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no logical being would view this as a threat of any kind. so he was being disciplined because it was embarrassing or annoying to the school. 1969, the court in really the high point of free speech rights for students said in a case that you can't discipline students for things that are not disruptive. things that are not really interfere with the school's mission. that unfortunately was the high point. after that, the supreme court continually rolled back on students' rights. the worst moment came ten years ago in a case called morris. the so-called bong hits for jesus case. a kid standing outside of school, he hadn't even gone to school that day held up a sign saying bong hits for jesus as the olympic torch passed by and the supreme court said, no, of course they can discipline that student. >> look, it's -- i'm laughing at it because i think all the ones
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that you have identified are so obvious, i applaud the schools' vigilance but they're lacking common sense. they need somebody in the room like you, professor, who can say, my god, it's a joke. >> that's the terrible thing. not just that we've lost the sense of humor, but you're doing rotten things to these kids. you're arresting them, giving them criminal records. in this case, this kid couldn't be at his graduation. that may seem like a trivial issue but it's not. that kid spent four years and wanted to graduate with his friends and a bunch of school officials decided to punish him because they were annoyed. that strikes me as violating a fundamental obligation you have to your students and the officials should be held accountable here. nothing is going to happen until the public says, all right, look. there's a difference between protecting our schools and doing this type of nonsense where our kids are being subject to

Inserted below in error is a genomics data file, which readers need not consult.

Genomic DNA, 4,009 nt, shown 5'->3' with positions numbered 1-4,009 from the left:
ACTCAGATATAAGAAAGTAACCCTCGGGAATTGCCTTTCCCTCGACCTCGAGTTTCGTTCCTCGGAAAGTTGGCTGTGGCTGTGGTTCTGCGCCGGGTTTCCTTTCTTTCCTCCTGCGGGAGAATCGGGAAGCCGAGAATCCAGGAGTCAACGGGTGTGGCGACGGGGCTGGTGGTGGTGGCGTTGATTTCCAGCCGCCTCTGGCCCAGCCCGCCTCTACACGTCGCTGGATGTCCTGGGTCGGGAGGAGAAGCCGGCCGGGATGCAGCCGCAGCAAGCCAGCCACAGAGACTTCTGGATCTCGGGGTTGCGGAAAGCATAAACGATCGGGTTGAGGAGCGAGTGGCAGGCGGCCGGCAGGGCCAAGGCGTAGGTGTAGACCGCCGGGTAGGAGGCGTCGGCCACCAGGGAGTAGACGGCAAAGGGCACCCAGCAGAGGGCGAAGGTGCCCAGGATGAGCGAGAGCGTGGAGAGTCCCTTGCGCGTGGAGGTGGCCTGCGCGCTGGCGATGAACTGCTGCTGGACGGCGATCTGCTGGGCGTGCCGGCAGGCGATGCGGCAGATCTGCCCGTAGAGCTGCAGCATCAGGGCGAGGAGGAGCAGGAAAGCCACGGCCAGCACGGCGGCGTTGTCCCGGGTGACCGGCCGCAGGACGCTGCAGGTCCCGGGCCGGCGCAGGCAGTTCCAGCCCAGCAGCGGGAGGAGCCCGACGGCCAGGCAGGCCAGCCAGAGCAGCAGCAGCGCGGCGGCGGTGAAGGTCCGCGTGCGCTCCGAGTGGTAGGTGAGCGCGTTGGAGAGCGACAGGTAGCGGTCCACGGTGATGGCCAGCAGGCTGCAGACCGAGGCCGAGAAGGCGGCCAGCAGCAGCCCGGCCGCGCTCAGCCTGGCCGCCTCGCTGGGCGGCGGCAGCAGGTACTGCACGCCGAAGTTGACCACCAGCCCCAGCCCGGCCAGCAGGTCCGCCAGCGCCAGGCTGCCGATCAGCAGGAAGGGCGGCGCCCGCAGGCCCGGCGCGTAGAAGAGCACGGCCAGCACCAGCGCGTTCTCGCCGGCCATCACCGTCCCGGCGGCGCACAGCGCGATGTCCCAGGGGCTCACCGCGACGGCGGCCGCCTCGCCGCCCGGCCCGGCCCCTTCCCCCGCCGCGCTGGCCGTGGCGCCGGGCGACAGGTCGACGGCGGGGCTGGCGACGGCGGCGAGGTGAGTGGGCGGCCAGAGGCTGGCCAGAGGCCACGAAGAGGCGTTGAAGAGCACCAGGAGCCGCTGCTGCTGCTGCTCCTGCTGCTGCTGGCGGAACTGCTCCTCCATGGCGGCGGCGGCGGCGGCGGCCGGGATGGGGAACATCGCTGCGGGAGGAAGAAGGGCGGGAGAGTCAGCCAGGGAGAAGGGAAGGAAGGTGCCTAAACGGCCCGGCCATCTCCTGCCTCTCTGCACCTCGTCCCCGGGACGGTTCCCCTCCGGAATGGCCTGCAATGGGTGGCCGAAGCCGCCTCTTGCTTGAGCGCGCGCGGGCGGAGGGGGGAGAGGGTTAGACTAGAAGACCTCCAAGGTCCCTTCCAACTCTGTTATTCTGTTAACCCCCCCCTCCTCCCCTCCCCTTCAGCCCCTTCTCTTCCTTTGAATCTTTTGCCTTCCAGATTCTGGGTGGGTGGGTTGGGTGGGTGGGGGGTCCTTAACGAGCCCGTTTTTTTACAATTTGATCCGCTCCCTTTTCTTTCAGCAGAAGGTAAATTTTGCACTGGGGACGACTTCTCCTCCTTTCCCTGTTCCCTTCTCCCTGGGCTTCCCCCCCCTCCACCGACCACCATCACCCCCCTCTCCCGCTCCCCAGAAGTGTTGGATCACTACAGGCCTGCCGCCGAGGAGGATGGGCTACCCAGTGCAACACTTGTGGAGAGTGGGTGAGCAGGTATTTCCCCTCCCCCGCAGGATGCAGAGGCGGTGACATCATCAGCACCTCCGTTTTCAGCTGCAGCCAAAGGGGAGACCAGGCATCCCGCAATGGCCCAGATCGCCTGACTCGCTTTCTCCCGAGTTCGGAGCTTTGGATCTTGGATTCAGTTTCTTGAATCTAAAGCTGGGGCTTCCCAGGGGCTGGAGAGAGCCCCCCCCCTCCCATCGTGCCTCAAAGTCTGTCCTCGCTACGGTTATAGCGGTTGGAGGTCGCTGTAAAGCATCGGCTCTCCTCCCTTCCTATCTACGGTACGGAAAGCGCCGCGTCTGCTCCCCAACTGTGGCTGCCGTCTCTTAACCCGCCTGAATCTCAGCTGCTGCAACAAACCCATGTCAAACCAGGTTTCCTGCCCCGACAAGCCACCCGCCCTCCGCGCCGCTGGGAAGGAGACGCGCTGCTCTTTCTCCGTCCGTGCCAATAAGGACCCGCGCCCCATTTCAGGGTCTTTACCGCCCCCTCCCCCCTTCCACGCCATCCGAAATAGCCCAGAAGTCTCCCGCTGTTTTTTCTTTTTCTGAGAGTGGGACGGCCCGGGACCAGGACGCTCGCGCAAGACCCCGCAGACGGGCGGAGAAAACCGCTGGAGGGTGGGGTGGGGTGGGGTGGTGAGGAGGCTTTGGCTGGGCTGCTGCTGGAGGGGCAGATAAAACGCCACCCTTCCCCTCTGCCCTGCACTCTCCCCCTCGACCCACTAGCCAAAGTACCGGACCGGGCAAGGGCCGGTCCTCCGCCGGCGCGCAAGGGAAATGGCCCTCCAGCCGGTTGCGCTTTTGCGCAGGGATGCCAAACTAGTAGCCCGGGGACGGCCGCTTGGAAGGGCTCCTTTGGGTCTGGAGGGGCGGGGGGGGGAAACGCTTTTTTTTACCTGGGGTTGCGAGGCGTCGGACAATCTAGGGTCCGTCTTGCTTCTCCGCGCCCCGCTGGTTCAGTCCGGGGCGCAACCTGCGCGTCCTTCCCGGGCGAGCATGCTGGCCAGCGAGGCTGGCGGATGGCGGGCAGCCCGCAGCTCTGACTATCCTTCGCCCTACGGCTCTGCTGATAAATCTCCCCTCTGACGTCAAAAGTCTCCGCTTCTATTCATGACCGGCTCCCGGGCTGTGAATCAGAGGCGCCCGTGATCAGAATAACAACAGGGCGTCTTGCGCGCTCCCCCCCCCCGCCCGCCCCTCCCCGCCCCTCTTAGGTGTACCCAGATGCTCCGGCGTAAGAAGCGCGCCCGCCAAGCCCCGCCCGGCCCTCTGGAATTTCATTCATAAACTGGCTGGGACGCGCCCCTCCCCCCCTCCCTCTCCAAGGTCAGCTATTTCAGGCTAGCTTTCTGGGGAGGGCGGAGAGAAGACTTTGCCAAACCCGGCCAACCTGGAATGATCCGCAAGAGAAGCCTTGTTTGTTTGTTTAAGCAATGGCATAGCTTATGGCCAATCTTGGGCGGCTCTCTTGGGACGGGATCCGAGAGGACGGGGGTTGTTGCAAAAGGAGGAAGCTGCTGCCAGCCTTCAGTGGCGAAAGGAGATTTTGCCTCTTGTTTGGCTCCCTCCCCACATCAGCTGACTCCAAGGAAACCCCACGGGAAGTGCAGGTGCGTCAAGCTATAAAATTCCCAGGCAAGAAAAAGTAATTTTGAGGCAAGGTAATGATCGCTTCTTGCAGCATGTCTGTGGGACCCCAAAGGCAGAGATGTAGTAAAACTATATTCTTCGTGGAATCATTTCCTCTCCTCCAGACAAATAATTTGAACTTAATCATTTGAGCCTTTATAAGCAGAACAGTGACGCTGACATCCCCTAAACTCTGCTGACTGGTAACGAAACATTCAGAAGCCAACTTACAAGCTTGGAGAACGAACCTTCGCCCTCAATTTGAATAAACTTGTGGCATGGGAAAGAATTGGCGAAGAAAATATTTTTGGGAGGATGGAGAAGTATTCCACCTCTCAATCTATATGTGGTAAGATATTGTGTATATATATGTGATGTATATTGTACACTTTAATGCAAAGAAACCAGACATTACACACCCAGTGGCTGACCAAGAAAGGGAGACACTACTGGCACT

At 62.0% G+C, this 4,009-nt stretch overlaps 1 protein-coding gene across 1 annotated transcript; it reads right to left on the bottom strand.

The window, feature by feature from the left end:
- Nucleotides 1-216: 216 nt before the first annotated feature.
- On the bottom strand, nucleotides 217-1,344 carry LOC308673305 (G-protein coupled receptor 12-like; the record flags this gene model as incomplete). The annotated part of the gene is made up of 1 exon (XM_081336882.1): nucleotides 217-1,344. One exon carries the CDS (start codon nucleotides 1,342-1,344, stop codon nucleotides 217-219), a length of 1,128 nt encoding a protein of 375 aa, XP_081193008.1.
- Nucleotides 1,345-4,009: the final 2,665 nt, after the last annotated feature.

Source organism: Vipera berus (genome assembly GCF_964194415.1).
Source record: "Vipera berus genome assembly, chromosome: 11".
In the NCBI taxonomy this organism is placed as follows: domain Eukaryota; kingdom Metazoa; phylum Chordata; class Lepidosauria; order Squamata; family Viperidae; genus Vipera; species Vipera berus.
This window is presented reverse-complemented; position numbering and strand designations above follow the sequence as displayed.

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arrests and police questioning. we can't surgically implant humor into school officials. but we can hold them accountable. >> final question, is there anything on the horizon for the supreme court that could change this, the case law that you've cited? >> i've got to tell you, i am not optimistic. i'm not trashing this judge. the judge had the case precedent the supreme court created. but even liberals on the court are not good on this issue. ♪ o mayor when she was a court of appeals judge signed on to a notorious case where she said a student could be disciplined for stuff that she wrote on social media outside of the school. there's this discorrect on the supreme court and the loss is free speech. we're raising our students not only in this fish bowl of surveillance but also in this really sort of censorship rich environment. and what type of citizens are they going to become if they
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believe that they can't speak freely? >> professor charlie, thank you, as always. >> thanks, michael. apologies for my sophomoric humor but you should know what you're dealing with. i was suspended in the ninth grade for mooning. look it up, kids. let's check in on your tweets and facebook comments. smerconish, perfect, perfect, perfect example of pc gone wild. joseph, you're right. i'm trying to be sympathetic to the school administrators. they don't want to be the ones called on the carpet for some parent saying and you didn't do anything about it. all the warning signs were there. but that wasn't this case. i want to remind you to answer today's survey question. i'm told there's a ton of voting on it. i have no idea how this one is going to go. should samantha bee be fired for referring to ivanka trump as the "c" word? still to come, is twitter about to cost somebody else a job after an expose linked anonymous